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stock options

The practice of granting stock options to employees is growing in popularity as a way for employers to attract and retain talent. And depending on the company, it could pay off big for the employees. Because options give you a stake in your company’s success, you could see a big profit if your company is successful. If you’ve been offered options as part of a compensation package, or if you’re considering exercising and selling those options, it’s a good idea to first brush up on how they work.

What Are Stock Options?

Stock options are a perk that companies can grant to employees, contractors, consultants and investors. Companies grant stock options through a contract that gives an employee the right to buy (also called exercise) a set number of shares of the company stock at a pre-set price (known as the grant price). This offer doesn’t last forever, though. You have a set amount of time to exercise your options before they expire. Your employer might also require that you exercise your options within a period of time after leaving the company.

The number of options that a company will grant its employees will vary between companies. It will also likely depend on the seniority of the employee. Investors and other stake holders also have to sign off before any employee can receive stock options.

How Stock Options Work: Granting and Vesting

To help you understand how stock options work, let’s walk through a simple example. Let’s say you get a job at a new company, and as part of your compensation, you receive stock options for 20,000 shares of the company’s stock. You and the company will need to sign a contract which outlines the terms of the stock options; this might be included in the employment contract.

The contract will specify the grant date, which is the day your options begin to vest. When a stock option vests, it means that it is actually available for you to exercise – that is, to buy. Unfortunately, you will not receive all of your options right when you join a company; rather, the options vest gradually, over a period of time known as the vesting period.

In this case, let’s say the options have a four-year vesting period, with a one-year cliff. A four-year vesting period means that it will take four years before you have the right to exercise all 20,000 options.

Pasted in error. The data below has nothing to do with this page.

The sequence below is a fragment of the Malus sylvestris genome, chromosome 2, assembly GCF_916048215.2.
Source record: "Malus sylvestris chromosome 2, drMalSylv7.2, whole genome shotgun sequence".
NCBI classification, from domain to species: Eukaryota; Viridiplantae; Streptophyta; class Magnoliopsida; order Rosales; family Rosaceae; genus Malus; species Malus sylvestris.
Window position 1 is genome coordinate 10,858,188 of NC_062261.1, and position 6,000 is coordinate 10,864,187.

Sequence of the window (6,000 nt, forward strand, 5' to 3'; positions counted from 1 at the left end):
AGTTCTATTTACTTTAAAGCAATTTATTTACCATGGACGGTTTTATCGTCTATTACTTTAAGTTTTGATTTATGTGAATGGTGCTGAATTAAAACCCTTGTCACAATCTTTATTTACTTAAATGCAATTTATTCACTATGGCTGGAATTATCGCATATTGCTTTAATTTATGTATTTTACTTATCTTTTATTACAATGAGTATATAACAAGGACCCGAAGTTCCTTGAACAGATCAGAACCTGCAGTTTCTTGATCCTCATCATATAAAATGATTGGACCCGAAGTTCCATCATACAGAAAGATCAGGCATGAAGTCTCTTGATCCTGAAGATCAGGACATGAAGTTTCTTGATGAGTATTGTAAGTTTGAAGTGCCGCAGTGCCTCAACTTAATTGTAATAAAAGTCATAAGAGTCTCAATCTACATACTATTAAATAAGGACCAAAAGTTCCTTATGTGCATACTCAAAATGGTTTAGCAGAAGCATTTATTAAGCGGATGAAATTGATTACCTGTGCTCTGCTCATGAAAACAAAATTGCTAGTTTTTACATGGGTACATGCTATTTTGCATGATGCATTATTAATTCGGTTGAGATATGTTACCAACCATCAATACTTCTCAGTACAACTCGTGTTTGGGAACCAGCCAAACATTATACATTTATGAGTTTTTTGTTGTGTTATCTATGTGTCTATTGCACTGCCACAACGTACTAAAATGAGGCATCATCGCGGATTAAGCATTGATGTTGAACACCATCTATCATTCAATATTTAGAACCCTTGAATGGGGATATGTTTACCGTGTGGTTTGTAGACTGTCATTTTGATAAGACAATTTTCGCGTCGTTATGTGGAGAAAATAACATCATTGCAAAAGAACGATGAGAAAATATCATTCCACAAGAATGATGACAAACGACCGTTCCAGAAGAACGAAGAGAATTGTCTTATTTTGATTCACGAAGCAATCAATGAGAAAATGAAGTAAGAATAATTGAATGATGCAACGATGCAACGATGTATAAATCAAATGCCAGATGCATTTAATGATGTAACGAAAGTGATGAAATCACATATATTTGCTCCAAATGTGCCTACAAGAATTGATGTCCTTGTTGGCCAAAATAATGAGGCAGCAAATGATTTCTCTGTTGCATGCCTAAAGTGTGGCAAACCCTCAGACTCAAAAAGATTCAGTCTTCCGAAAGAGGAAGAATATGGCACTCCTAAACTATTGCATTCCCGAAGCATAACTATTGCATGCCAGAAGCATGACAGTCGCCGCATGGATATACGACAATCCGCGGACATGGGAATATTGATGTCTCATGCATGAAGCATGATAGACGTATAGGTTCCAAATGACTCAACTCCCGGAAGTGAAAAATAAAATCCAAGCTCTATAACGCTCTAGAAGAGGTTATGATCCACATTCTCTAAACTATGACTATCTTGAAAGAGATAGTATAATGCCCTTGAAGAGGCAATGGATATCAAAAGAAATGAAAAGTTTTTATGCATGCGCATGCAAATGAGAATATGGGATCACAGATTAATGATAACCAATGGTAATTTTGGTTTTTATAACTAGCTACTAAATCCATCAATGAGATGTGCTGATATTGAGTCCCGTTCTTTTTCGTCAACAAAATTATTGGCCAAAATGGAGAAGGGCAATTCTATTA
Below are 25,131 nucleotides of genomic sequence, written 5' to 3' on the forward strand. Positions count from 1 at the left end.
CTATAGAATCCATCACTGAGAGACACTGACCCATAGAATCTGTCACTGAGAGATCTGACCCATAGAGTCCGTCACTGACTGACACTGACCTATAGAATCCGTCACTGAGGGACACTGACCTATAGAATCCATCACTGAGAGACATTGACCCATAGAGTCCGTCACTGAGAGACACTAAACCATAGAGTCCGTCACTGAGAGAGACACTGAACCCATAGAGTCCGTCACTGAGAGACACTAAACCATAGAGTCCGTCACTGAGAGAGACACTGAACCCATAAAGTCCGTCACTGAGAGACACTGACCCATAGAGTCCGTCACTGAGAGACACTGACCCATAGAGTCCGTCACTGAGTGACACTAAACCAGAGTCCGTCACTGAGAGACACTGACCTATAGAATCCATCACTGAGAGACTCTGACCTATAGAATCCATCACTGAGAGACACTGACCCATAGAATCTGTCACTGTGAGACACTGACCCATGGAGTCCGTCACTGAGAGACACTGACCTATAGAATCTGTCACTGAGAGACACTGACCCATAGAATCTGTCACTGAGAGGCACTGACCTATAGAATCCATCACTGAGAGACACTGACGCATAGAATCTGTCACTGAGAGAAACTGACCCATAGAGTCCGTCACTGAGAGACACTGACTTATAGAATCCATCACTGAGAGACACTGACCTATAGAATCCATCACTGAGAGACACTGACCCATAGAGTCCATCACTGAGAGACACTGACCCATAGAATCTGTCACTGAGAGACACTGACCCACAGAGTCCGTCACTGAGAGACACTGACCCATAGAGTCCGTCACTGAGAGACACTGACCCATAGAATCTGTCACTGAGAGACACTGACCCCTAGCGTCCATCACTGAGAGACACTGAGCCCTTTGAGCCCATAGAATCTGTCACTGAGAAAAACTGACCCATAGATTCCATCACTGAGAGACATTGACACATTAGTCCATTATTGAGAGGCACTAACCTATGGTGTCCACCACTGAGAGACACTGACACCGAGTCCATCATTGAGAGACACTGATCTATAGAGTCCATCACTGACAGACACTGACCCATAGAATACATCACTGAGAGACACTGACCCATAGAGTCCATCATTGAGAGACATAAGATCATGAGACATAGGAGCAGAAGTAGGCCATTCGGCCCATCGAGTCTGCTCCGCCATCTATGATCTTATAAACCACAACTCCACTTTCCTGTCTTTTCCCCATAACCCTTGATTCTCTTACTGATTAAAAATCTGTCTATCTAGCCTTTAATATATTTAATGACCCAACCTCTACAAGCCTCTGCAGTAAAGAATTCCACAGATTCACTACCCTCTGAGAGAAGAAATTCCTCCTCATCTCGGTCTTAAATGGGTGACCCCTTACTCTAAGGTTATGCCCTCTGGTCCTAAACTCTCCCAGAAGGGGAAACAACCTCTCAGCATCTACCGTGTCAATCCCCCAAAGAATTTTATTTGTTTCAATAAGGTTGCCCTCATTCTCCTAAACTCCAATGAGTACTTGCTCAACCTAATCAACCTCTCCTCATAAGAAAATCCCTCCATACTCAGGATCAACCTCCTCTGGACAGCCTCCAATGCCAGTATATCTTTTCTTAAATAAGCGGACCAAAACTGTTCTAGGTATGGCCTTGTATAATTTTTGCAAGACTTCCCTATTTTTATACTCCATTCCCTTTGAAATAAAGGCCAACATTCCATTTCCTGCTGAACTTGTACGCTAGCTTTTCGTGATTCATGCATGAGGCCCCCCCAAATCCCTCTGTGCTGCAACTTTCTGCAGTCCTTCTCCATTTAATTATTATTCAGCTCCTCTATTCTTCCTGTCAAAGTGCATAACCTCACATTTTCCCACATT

The good news is that, because your options vest gradually over the course of this vesting period, you’ll be able to access some of your stock options before those four years are up. In our example, it’s likely that one quarter (5,000) of your options will vest each year over the course the four-year vesting period. So by year two of your employment, for instance, you’ll have the right to exercise 10,000 options.

The bad news is that there’s a waiting period before any of the options vest. This is where that one-year cliff comes in: This means that you will need to stay with the company for at least one year to receive any of your options. If you leave the company before reaching the one-year milestone, you won’t get any options. After you reach that one-year cliff, you’ll get your first 5,000 options (one-quarter of the 20,000); then, your remaining options will likely vest such that you get an equal amount each month for the remainder of the vesting period. In our example, the remaining 15,000 will vest at a rate of 1/36 for the next 36 months, which comes out to about 416 options vested per month.

How to Exercise Stock Options

stock options

Once your options vest, you have the ability to exercise them. This means you can actually buy shares of company stock. Until you exercise, your options do not have any real value.

The price that you will pay for those options is set in the contract that you signed when you started. You may hear people refer to this price as the grant price, strike price or exercise price. No matter how well (or poorly) the company does, this price will not change.

Let’s say your four years have elapsed, and you now have 20,000 stock options with an exercise price of $1. In order to exercise all of your options, you would need to pay $20,000 (20,000 x $1). Once you exercise, you own all of the stock, and you’re free to sell it. You can also hold it and hope that the stock price will go up more. Note that you will also have to pay any commissions, fees and taxes that come with exercising and selling your options.

There are also some ways to exercise without having to put up the cash to buy all of your options. For example, you can make an exercise-and-sell transaction. To do this, you will purchase your options and immediately sell them. Rather than having to use your own money to exercise, the brokerage handling the sale will effectively front you the money, using the money made from the sale in order to cover what it costs you to buy the shares.

Another way to exercise is through the exercise-and-sell-to-cover transaction. With this strategy, you sell just enough shares to cover your purchase of the shares, and hold the rest.

Finally, it’s also important to mention that your options do have an expiration date. You can find this in your contract. It’s common for options to expire 10 years from the grant date.

When You Should Exercise Stock Options